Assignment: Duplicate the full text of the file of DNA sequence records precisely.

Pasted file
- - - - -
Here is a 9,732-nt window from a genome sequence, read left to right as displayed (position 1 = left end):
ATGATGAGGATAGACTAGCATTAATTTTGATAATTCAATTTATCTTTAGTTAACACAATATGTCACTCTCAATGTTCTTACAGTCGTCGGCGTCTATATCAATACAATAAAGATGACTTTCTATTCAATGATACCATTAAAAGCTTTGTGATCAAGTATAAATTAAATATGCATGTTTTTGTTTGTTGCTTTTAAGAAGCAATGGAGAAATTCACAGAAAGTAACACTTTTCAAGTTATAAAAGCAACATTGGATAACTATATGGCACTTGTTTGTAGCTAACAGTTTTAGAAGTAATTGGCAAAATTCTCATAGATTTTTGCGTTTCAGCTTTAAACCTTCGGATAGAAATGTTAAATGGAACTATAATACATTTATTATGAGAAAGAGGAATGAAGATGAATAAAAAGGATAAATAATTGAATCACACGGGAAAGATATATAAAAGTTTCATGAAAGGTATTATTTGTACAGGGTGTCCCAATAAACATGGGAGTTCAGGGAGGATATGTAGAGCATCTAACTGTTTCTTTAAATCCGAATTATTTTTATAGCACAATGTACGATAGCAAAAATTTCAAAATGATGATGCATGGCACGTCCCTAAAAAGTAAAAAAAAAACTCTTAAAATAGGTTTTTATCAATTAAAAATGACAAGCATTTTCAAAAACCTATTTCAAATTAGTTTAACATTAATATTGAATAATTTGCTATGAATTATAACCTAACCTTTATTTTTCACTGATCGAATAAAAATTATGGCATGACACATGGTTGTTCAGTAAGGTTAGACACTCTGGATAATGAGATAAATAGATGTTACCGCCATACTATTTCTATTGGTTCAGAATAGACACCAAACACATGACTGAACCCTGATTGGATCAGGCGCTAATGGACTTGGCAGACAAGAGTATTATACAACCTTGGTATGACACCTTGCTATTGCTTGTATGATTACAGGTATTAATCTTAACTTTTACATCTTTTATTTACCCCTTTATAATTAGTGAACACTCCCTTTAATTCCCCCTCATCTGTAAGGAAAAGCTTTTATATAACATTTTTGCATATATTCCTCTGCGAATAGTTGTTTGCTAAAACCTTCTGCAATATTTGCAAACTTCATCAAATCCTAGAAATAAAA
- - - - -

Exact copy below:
Here is a 9,732-nt window from a genome sequence, read left to right as displayed (position 1 = left end):
ATGATGAGGATAGACTAGCATTAATTTTGATAATTCAATTTATCTTTAGTTAACACAATATGTCACTCTCAATGTTCTTACAGTCGTCGGCGTCTATATCAATACAATAAAGATGACTTTCTATTCAATGATACCATTAAAAGCTTTGTGATCAAGTATAAATTAAATATGCATGTTTTTGTTTGTTGCTTTTAAGAAGCAATGGAGAAATTCACAGAAAGTAACACTTTTCAAGTTATAAAAGCAACATTGGATAACTATATGGCACTTGTTTGTAGCTAACAGTTTTAGAAGTAATTGGCAAAATTCTCATAGATTTTTGCGTTTCAGCTTTAAACCTTCGGATAGAAATGTTAAATGGAACTATAATACATTTATTATGAGAAAGAGGAATGAAGATGAATAAAAAGGATAAATAATTGAATCACACGGGAAAGATATATAAAAGTTTCATGAAAGGTATTATTTGTACAGGGTGTCCCAATAAACATGGGAGTTCAGGGAGGATATGTAGAGCATCTAACTGTTTCTTTAAATCCGAATTATTTTTATAGCACAATGTACGATAGCAAAAATTTCAAAATGATGATGCATGGCACGTCCCTAAAAAGTAAAAAAAAAACTCTTAAAATAGGTTTTTATCAATTAAAAATGACAAGCATTTTCAAAAACCTATTTCAAATTAGTTTAACATTAATATTGAATAATTTGCTATGAATTATAACCTAACCTTTATTTTTCACTGATCGAATAAAAATTATGGCATGACACATGGTTGTTCAGTAAGGTTAGACACTCTGGATAATGAGATAAATAGATGTTACCGCCATACTATTTCTATTGGTTCAGAATAGACACCAAACACATGACTGAACCCTGATTGGATCAGGCGCTAATGGACTTGGCAGACAAGAGTATTATACAACCTTGGTATGACACCTTGCTATTGCTTGTATGATTACAGGTATTAATCTTAACTTTTACATCTTTTATTTACCCCTTTATAATTAGTGAACACTCCCTTTAATTCCCCCTCATCTGTAAGGAAAAGCTTTTATATAACATTTTTGCATATATTCCTCTGCGAATAGTTGTTTGCTAAAACCTTCTGCAATATTTGCAAACTTCATCAAATCCTAGAAATAAAA